Associated Freight Lines v. Public Utilities Com.

Annotate this Case
[S. F. No. 21242. In Bank. May 14, 1963.]



Alan Short and Graham, James & Rolph for Petitioners.

Roderick B. Cassidy, Mary Moran Pajalich and Bernard F. Cummins for Respondent. [59 Cal. 2d 584]

Edward D. Ransom and Lillick, Geary, Wheat, Adams & Charles for Real Party in Interest.



Encinal Terminals applied to the Public Utilities Commission for a certificate of public convenience and necessity that would extend its operating authority as a highway common carrier. After a hearing the commission granted the certificate. Competing carriers who protested in that proceeding were denied a rehearing, and upon their petition we issued a writ of review.

The commission's decision contains a summary of the evidence, and the following findings:

"The Commission finds that public convenience and necessity require the granting of the authority sought, subject to the conditions in the following order, and that applicant possesses the experience and equipment to maintain the operations to be authorized and the financial ability to support the proposed service. We further find that there is a substantial unity of ownership of California Packing Corporation, Alaska Packers Association and the applicants herein."

[1a] Petitioners contend that these findings do not fulfill the requirements of section 1705 of the Public Utilities Code and that therefore the commission did not regularly pursue its authority. Encinal Terminals contends that the findings are adequate.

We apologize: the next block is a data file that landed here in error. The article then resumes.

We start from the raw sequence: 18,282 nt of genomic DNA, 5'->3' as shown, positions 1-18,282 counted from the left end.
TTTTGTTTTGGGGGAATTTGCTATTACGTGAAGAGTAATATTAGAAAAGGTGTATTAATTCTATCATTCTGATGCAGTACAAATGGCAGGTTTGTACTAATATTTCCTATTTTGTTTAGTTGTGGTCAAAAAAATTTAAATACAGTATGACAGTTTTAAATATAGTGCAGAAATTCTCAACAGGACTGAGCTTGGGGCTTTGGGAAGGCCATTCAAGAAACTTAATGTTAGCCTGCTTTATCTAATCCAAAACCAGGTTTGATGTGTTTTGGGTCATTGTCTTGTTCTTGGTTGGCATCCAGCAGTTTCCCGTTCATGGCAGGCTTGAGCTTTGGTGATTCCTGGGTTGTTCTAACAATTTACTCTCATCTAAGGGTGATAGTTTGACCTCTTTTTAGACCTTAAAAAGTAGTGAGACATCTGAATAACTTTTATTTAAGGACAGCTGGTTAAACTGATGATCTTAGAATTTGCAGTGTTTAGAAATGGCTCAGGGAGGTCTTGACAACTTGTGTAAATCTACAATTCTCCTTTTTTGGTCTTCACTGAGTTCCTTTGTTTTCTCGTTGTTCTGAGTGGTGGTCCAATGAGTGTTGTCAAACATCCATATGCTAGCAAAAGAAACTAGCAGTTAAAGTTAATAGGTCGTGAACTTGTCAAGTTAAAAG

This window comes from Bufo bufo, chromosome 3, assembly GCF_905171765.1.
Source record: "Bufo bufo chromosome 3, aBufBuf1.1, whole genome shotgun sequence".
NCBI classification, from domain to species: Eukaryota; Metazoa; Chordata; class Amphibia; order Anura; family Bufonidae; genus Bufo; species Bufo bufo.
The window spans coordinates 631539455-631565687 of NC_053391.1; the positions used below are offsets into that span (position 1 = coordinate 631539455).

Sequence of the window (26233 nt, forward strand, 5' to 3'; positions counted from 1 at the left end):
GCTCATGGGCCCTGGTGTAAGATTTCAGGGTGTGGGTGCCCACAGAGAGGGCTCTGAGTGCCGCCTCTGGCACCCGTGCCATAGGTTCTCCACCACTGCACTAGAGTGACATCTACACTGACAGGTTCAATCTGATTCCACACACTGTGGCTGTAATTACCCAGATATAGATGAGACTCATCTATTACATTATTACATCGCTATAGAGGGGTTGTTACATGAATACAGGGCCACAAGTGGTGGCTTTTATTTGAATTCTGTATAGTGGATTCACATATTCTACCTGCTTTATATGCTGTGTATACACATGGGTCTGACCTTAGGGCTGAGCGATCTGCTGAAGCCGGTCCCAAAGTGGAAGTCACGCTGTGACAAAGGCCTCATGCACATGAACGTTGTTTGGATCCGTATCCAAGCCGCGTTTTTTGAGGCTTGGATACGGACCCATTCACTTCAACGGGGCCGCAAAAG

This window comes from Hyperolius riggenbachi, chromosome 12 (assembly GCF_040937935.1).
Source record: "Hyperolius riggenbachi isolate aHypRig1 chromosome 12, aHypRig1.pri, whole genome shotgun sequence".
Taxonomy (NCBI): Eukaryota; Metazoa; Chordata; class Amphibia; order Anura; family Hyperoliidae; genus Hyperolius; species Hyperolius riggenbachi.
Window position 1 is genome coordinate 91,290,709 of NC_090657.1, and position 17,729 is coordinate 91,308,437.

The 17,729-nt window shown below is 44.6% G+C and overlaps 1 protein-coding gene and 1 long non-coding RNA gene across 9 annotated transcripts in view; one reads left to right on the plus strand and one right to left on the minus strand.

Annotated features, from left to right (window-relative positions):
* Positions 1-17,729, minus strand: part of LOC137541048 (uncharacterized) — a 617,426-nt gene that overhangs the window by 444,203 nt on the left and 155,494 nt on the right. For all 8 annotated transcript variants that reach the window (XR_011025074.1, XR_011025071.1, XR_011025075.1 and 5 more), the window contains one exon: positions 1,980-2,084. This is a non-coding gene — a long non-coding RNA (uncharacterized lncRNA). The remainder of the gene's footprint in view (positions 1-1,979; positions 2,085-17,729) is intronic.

In California Motor Transport Co. v. Public Utilities Commission, ante, pp. 270, 275 [28 Cal. Rptr. 868, 379 P.2d 324], we held that section 1705 requires the commission to state separately findings and conclusions on the material issues of fact and law that determine the ultimate issue of public convenience and necessity. The findings here do not comply with that holding. The commission did state findings on the issue of Encinal Terminals' ability to provide the proposed service and on the issue of unity of ownership. The commission concedes, however, that those were not the only material issues. Moreover, it is clear from the commission's summary of the evidence that there were other material issues. Both Encinal Terminals and the petitioners presented substantial evidence on the adequacy of existing service. There was also substantial evidence relating to the effect of certification on competing carriers. The commission's findings on these issues are apparently subsumed by the ultimate finding [59 Cal. 2d 585] of public convenience and necessity. They were not separately stated as required by section 1705.

[2] Since the commission did not regularly pursue its authority, its order must be annulled. (Pub. Util. Code, ยงยง 1757 1758.) It does not follow, however, that all the proceedings that led to the order must be repeated. It is within the discretion of the commission to make a decision containing findings as required by section 1705 on the basis of the proceedings already taken and to base a new order thereon.

[1b] The order is annulled.

Gibson, C. J., Schauer, J., McComb, J., Peters, J., Tobriner, J., and Peek, J., concurred.